Fiorina to Apple, Google: Work with the feds

Carly Fiorina, the former tech CEO running for president, called on companies such as Apple and Google to cooperate more closely with federal investigators.

There should be “more collaboration required between private sector companies and the public sector,” Fiorina said during Thursday’s first presidential debate for Republican candidates outside the top 10.

{mosads}Silicon Valley and the Obama administration are battling over whether law enforcement officials should have guaranteed access to encrypted customer data at major tech firms.

The FBI and White House have called for some type of legal framework that would ensure access to encrypted communications and information. They argue that officials are being stymied from getting evidence, even when armed with a warrant, during criminal and national security investigations.

But most prominent tech CEOs, such as Apple’s Tim Cook, have made high-profile pitches for strong, universal encryption, in which even the company does not have the ability to look at its customers’ communications. Security researchers and technologists have backed up their calls, arguing any guaranteed way in weakens worldwide encryption.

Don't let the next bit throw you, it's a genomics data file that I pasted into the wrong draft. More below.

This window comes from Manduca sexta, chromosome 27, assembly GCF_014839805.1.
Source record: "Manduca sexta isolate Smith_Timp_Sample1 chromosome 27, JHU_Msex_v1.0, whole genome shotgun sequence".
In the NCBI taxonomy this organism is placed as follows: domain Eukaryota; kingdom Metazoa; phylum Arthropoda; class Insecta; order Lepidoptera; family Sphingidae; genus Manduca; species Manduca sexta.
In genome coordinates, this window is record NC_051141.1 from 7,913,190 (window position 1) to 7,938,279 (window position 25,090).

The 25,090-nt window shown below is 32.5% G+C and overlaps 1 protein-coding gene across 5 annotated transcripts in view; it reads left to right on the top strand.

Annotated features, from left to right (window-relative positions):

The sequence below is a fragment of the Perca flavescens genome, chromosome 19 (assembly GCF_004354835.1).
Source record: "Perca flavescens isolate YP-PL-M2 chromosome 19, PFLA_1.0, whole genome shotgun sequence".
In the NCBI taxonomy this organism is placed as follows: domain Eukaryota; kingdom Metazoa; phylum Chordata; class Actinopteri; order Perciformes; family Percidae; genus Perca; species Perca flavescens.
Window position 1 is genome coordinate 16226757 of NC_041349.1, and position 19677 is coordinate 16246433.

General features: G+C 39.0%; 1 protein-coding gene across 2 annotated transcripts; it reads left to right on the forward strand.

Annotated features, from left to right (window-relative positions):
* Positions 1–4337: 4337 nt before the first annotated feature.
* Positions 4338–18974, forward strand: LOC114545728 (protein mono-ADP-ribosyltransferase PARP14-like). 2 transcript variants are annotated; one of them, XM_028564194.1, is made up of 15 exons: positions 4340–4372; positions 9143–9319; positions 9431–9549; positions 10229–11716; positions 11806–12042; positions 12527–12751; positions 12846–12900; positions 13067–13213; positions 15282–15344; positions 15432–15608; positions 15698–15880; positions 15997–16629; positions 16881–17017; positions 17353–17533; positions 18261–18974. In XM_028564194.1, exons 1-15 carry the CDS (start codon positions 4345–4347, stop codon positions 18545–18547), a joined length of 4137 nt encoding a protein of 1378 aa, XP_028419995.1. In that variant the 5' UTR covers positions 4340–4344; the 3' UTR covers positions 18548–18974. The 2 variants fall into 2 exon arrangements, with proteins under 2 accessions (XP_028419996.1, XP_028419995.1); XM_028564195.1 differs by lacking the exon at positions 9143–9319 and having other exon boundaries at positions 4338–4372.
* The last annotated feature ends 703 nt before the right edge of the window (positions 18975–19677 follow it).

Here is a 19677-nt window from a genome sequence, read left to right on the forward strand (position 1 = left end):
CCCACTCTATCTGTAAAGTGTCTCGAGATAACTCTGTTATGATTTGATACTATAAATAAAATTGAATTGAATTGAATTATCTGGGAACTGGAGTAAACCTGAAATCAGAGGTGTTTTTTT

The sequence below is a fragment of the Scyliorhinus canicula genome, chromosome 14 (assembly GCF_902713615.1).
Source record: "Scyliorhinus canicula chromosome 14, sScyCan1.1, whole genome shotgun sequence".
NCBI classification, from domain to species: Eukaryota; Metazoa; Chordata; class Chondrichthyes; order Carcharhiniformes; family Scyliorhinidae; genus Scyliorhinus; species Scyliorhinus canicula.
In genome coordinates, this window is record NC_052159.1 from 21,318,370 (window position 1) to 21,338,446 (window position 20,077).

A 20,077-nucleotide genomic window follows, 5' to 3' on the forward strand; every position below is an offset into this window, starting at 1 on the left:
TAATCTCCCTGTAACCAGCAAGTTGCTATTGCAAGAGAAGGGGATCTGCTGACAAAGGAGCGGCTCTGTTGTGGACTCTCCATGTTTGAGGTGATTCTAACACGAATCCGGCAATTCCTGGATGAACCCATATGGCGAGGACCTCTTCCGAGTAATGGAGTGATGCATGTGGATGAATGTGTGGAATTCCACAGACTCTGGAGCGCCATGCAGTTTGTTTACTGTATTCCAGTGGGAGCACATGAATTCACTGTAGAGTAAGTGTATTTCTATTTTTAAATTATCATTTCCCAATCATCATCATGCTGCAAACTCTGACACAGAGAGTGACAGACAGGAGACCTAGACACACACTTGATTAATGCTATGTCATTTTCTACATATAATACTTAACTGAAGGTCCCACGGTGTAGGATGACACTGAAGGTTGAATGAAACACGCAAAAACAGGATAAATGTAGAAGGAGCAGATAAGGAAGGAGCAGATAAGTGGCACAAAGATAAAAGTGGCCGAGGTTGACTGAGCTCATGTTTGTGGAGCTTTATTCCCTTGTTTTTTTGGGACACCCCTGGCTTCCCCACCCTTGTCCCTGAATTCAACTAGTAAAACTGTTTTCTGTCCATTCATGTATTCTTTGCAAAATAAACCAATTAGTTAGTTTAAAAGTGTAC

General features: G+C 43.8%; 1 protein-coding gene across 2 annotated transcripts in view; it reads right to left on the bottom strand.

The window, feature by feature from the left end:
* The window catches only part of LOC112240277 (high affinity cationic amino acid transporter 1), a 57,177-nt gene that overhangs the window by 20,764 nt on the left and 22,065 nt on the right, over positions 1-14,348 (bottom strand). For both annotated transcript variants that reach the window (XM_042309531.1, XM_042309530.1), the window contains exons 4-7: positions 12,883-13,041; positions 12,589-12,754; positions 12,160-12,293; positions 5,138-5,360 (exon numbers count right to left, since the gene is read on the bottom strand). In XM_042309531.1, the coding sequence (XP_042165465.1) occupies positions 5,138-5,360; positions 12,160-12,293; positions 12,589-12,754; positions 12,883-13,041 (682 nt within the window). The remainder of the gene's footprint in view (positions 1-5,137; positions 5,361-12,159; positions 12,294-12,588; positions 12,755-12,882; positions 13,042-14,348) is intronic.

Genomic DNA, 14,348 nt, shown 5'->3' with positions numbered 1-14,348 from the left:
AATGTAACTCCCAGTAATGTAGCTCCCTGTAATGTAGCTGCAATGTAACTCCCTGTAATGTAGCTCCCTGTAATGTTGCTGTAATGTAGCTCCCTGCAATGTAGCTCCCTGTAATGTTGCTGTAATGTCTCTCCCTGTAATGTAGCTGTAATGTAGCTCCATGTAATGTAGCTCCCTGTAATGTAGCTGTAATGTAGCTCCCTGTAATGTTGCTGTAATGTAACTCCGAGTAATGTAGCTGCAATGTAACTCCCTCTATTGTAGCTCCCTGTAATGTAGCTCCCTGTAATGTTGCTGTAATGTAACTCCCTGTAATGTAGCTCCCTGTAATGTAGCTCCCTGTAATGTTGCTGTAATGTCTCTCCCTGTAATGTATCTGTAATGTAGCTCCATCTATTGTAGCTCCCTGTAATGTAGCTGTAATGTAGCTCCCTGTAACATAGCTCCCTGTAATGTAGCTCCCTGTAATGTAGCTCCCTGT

Fiorina, who headed tech giant Hewlett-Packard from 1999 to 2005, fought back against that narrative on Thursday.

“We need to tear down cyber walls not on a mass basis, but on a targeted basis,” she said.

When pressed on whether she believes Apple and Google, specifically, need to work more closely with the government on these issues, Fiorina doubled down.

“I absolutely would call on them to collaborate and cooperate,” she said.

Fiorina also claimed that a long-stalled cybersecurity bill, the Cybersecurity Information Sharing Act (CISA), could have prevented some of the recent cyberattacks that have plagued the government and private sector.

The measure would facilitate the exchange of cyber threat information between companies and the government.

While CISA supporters argue enhancing cyber threat information-sharing is a necessity to better understand and repel potential cyberattacks, digital privacy advocates believe the bill will simply funnel more sensitive data on American citizens to government intelligence agencies.

Fiorina insisted “we could have repelled” some of the recent cyberattacks “if collaboration had been permitted.”

CISA, she added, “would help.”  

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